Among these gases, sulfur hexafluoride was found to be most suitable. It is much more strongly absorbing than the other gases, allowing detection of very low gas concentrations from small leaks. Sulfur hexafluoride has been used for optical flow diagnostics and in field applications of non-optical leak testing. Further, SF6 is physiologically inert. The "FREON" gases may be entirely adequate for optical leak detection, however. Leaks of "FREON" 12 have been visualized down to 0.07 cm3 /sec.

Experiments have been performed with a tunable grating spectrometer to verify theoretical estimate of the absorption of light at CO2 laser wavelengths (in the region of 10 to 11 microns) by trace concentrations of sulfur hexafluoride. FIG. 5 shows an absorption spectrum generated by a 5-cm cell at atmospheric pressure containing 650 parts per million of sulfur hexafluoride. At 10.55 microns (the P16 line of CO2 lasers) 75% of the light was absorbed, based on the equation a=1/fd in (I/Io), where f is the concentration of SF6, a is the absorption coefficient, d is the path length through the cell and I/Io is the fraction of light transmitted through the cell. This corresponds to an absorption coefficient of 427 cm-1. Assuming a camera accuracy of 0.2%, concentrations of less than 1 part per million could be detected with this technique, confirming earlier theoretical analyses.

The compatibility of SF6 with various materials was also investigated by the present inventors. Sulfur hexafluoride is very stable and inert under ambient conditions. It decomposes at high temperatures (over 900 F.) or when exposed to an electrical arc or spark. It is used as a leak check medium, primarily in the natural gas industry, and also as an insulation material in transformers and cables. As a gas, it is five times as dense as air and does not readily react with metals or the standard non-metallic materials used on the SSME ("KEL-F", "TEFLON", ceramic oxides, "VITON", etc.).

4. Laboratory Evaluations

Equation 7 may be implemented on an image processor. A logarithmic algorithm was devised by the present inventors to calculate the expression on the right-hand side of this equation. This was performed on a vision processor by apportioning part of the processor's memory as a look-up table. The log values for each pixel ratio were manually entered into the table, allowing determination of a log by simple reference. A look-up table, when used with an appropriate machine allows the implementation of the logarithmic differential absorption algorithm in a fraction of a second. This, in turn, supports real-time leak quantification and location.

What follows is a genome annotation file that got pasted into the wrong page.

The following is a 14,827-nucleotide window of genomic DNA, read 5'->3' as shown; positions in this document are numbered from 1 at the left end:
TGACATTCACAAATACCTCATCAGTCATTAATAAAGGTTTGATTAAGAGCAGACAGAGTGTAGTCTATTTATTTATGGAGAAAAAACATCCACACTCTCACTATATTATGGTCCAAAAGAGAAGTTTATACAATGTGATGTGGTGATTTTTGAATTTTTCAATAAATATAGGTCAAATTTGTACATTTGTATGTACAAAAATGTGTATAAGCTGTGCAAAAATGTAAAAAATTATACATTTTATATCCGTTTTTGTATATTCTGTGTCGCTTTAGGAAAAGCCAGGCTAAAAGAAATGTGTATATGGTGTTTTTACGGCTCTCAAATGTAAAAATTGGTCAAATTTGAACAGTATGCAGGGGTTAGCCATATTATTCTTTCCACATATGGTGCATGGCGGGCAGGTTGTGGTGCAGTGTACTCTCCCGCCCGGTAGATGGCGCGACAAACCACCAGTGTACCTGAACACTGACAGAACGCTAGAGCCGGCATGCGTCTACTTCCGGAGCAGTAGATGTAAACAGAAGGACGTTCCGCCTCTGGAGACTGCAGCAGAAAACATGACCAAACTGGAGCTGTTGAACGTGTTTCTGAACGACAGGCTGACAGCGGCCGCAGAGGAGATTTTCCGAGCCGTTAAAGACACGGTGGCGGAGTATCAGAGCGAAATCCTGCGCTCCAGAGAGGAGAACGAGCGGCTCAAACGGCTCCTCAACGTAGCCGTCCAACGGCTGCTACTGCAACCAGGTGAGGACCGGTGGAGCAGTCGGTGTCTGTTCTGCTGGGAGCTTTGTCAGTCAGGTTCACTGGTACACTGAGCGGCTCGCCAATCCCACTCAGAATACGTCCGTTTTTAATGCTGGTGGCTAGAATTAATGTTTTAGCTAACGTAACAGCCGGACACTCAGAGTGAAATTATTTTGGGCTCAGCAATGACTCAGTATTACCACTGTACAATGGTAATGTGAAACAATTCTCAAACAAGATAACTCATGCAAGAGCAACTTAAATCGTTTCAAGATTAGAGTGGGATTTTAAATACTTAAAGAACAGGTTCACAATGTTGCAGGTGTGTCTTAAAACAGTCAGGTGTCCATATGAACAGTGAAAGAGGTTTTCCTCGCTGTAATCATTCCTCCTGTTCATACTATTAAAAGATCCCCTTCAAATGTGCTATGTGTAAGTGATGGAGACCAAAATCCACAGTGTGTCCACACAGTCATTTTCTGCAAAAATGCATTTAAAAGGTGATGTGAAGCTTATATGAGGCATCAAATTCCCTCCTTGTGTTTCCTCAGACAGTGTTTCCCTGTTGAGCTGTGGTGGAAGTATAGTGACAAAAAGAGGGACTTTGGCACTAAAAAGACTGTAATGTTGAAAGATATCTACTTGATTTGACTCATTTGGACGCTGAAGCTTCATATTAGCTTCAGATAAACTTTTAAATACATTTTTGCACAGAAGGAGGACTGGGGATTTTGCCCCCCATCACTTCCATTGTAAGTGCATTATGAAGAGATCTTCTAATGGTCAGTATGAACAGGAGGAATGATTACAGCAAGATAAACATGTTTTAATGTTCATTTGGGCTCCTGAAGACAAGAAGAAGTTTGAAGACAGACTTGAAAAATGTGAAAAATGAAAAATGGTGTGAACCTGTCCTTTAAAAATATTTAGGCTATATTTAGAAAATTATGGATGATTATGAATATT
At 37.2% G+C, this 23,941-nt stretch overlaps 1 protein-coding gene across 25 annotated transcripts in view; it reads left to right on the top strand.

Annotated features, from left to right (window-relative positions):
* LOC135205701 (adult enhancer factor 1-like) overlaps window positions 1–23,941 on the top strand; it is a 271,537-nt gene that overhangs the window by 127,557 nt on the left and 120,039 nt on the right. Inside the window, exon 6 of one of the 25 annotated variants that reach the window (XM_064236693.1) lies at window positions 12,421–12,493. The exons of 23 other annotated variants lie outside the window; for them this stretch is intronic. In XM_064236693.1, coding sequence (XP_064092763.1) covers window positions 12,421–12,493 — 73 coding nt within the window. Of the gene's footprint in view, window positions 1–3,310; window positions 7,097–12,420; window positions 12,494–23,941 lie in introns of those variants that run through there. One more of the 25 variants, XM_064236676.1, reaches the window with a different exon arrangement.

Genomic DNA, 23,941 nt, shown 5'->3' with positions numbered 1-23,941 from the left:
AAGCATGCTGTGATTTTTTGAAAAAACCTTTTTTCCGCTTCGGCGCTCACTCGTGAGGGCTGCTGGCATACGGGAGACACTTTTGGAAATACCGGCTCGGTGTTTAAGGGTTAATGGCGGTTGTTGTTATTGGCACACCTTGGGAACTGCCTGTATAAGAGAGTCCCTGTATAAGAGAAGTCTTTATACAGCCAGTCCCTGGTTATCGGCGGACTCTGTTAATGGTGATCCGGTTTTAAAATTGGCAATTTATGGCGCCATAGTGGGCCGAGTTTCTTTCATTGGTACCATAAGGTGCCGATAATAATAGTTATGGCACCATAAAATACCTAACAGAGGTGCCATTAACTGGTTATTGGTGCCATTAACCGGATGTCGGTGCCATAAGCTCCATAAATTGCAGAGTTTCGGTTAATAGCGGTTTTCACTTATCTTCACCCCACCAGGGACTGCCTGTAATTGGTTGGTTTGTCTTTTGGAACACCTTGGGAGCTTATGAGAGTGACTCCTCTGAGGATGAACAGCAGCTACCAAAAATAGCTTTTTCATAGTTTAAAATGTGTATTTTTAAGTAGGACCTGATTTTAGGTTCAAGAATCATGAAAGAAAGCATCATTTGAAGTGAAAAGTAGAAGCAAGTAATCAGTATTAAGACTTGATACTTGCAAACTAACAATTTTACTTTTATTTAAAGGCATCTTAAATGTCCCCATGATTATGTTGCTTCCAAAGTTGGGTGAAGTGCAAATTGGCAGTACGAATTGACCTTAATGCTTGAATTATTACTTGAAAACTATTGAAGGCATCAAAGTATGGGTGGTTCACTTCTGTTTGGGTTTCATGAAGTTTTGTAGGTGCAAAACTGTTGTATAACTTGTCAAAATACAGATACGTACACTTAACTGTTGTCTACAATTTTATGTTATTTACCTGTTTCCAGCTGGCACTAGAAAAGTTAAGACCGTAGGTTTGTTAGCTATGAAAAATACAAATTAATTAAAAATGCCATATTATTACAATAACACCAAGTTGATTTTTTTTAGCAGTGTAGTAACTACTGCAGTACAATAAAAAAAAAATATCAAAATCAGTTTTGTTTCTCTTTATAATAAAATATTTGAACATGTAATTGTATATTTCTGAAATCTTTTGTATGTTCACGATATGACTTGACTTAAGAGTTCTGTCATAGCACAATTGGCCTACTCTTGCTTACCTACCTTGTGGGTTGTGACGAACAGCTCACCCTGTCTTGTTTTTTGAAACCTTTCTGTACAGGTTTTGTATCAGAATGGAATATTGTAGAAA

Results of a differential absorption quantification repeatability test of the logarithmic algorithm appear in Table 1 below.

              TABLE 1______________________________________Results of Quantification Repeatability TestTEST #     INTEGRATED INTENSITY______________________________________1          17072          16723          13564          17395          17306          20767          1916______________________________________ Leak Rate is 0.16 SCIM (.044 CM3 /sec) Mean Integrated Intensity = 1742 Standard Deviation = 12% Maximum Value is 19% above Mean Minimum Value is 22% below Mean

Each test was performed with the same geometry and was subject to normal air currents from the room's ventilation system. In each case a cloud of SF6 emanating from a 0.044 cm3 /sec (0.16 scim) leak was analyzed by the new algorithm to yield an integrated intensity (the parameter R in Equation 7). The values of the integrated intensities had a standard deviation of 12% about their mean value.

The Autovision II vision processing machine used for this test was capable of distinguishing intensity values from the infrared camera from black to white in 16 values of brightness or greylevels. This fact serves to limit leak quantification accuracy to some extent, but becomes a greater problem when quantification is attempted over a wide range of leakage rates. The problem can be overcome by tuning the CO2 laser to a wavelength that is more strongly or weakly absorbed by the trace gas, or by using a vision processor with a broader range of grey levels.

In addition to repeatability tests, a leak quantification test was performed. To accomplish this, the differential absorption leak quantification algorithm which was used with the Autovision II vision processor to produce the quantification table was rewritten for a Matrox IBM PC-based processor capable of distinguishing 256 greylevels. Leak rates from 1.36 scim (0.37 cm3 /sec) to 11.36 scim (3.10 cm3 /sec) were covered in the test of this new algorithm.

The quantification algorithm determined the leak rate by finding the logarithm of the pixel value of a no-leak image, subtracting the pixel value of a corresponding leak image, and summing the results for all pixels in the two images. The resultant value is the logarithmic integrated intensity and is proportional to the gas concentration within the field of view of the infrared camera.

FIG. 6 displays the results of this differential absorption quantification test. The leak rates, as measured by a calibrated flowmeter, are displayed on the X-axis of the graph. The Y-axis corresponds to the leak rate calculated from the optical system output. In order to prevent the cloud of leaking sulfur hexafluoride (SF6) from appearing completely black to the infrared camera and vision processor, the illuminating CO2 laser was tuned to the weakly absorbed P36 line. The P36 line of the CO2 laser has a wavelength of about 10.77 microns. Using an expanded version of the wavelength versus transmission graph shown previously as FIG. 5, the absorption coefficient for 10.77 micron radiation in SF6 was found to be roughly 10 atm-1 cm-1. The absorption coefficient can be raised as high as 849 atm-1 cm-1 at the P16 10.55 micron line of the CO2 laser if low leak rates require the extra sensitivity.